Dental Cleaning

Dental Cleanings

The American Dental Association recommends most kids and adults to have regular dental cleanings and checkups every 6 months.

Getting your teeth cleaned is likely one of the best things about going to the dentist. Having that fresh, smooth feeling of your teeth can be refreshing and invigorating!

So what encompasses a dental cleaning? Typically done by your gentle dental hygienist in Edgewood, most cleanings usually take 30-40 minutes. The main goal of the cleaning is to remove food debris and plaque on the teeth and adjacent gum tissues. Left untreated, the plaque harbors bacteria which can lead to tooth decay (cavities), gum disease, and halitosis (bad breath).

There are two types of cleanings: regular cleaning (prophy) and deep cleaning (scaling and root planing).

Regular Cleaning

A “traditional” regular dental cleaning, or also called adult prophylaxis, is indicated for gums that are healthy (no bleeding) to minimal inflammation (light gingival puffiness and bleeding) with little to no bone involvement. A regular cleaning begins with a very light and gentle scaling and root planing. Scaling is the removal of plaque, hardened debris and tartar from the tooth, and is done at and above the gum line. It’s usually done with a hand instrument, but new advanced technology has enabled the scaling to be also done with a electronic ultrasonic device. This ultrasonic tool allows cleanings to be done efficiently, more quickly, and very gently.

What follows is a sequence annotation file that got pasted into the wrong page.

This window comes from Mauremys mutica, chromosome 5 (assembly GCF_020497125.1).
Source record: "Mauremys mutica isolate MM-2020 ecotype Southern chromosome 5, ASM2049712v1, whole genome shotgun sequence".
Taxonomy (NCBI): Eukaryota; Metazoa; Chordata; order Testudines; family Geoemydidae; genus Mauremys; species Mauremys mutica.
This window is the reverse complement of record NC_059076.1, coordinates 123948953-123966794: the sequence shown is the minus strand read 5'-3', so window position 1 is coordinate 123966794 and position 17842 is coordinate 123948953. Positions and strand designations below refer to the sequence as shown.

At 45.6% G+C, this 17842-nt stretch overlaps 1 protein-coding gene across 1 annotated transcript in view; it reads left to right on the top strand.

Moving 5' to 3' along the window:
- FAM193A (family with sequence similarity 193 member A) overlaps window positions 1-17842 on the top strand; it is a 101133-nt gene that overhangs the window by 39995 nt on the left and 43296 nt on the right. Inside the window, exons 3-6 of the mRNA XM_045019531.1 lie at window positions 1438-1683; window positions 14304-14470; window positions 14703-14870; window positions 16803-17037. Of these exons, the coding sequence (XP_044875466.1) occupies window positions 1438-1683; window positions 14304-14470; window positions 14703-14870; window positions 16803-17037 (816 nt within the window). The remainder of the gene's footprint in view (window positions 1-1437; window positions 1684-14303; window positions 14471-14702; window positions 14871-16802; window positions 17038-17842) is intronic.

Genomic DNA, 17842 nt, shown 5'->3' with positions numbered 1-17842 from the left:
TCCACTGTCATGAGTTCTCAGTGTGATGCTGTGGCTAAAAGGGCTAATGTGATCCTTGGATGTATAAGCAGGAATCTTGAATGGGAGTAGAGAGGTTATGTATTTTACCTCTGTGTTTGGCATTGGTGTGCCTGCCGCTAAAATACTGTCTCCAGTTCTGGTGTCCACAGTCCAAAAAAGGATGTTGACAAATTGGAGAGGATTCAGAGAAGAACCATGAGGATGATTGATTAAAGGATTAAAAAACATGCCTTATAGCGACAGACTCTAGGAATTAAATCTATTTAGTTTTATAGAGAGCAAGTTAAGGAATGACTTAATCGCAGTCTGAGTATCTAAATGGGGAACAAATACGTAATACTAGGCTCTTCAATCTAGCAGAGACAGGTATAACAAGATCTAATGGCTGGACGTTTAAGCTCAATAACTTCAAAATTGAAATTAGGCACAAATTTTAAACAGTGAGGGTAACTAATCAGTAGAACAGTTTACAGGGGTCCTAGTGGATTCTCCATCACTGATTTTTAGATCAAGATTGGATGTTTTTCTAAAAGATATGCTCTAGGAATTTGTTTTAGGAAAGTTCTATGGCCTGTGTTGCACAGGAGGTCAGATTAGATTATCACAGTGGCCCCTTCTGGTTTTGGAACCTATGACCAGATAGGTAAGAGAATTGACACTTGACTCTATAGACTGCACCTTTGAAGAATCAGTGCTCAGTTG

Root planing goes beyond the gum line and extend onto the root surfaces, where the spaces or “pockets” below the gums are cleaned. For normal healthy gums, gingival pockets are minimal in size (i.e 3mm or less).

In general, for most healthy adults and children regular cleanings every 6 months is recommended to help control plaque buildup, and also to assess the condition of the teeth and gingival health.

Deep Cleaning

Deep cleaning (scaling and root planing) is indicated for those with mild, moderate, and advanced gum and bone disease, also called periodontitis. Bone disease is a progressive extension of gingivitis. The bacteria that normally resides around the gums have extended down to the level of the bony structures supporting the teeth. The pockets thus become deeper (i.e. >4-5mm) and harbors more bacteria and plaque. And with the deep pockets, the gums become more inflamed and likely to have bleeding and infection.

During a deep cleaning, the scaler is extended beyond the gum line into the pockets to remove the bacteria, plaque, and tartar trapped beneath the gum line. Sometimes a deep cleaning may take more than one appointment, and the gums may be numbed with a topical or local anesthetic for increased comfort.

After completion of the deep cleaning, it is recommended that one has cleanings every 3-4 months. Called “periodontal maintenance” the purpose of these cleanings and visits is to control and monitor the bone levels; more frequent periodontal cleanings are recommended as the bacteria in the deeper pockets tend to reoccur more frequently and aggressively.


The polish is usually the last step in the dental cleaning, though sometimes a polish may be done first if there is excessive plaque. After the initial steps of the dental cleanings are done, parts of the teeth may feel a little rough. The dental hygienist or assistant will use a rubber cup spinning at very low speeds to smooth and polish the teeth and root surfaces. And typically during the polish a fine paste containing a mild abrasive to help remove extrinsic (external) stains and plaque is used, and to also help smooth out the tooth’s enamel.

If you have any questions regarding regular and deep cleanings for your dentist or hygienist, contact us at (253) 952-6112.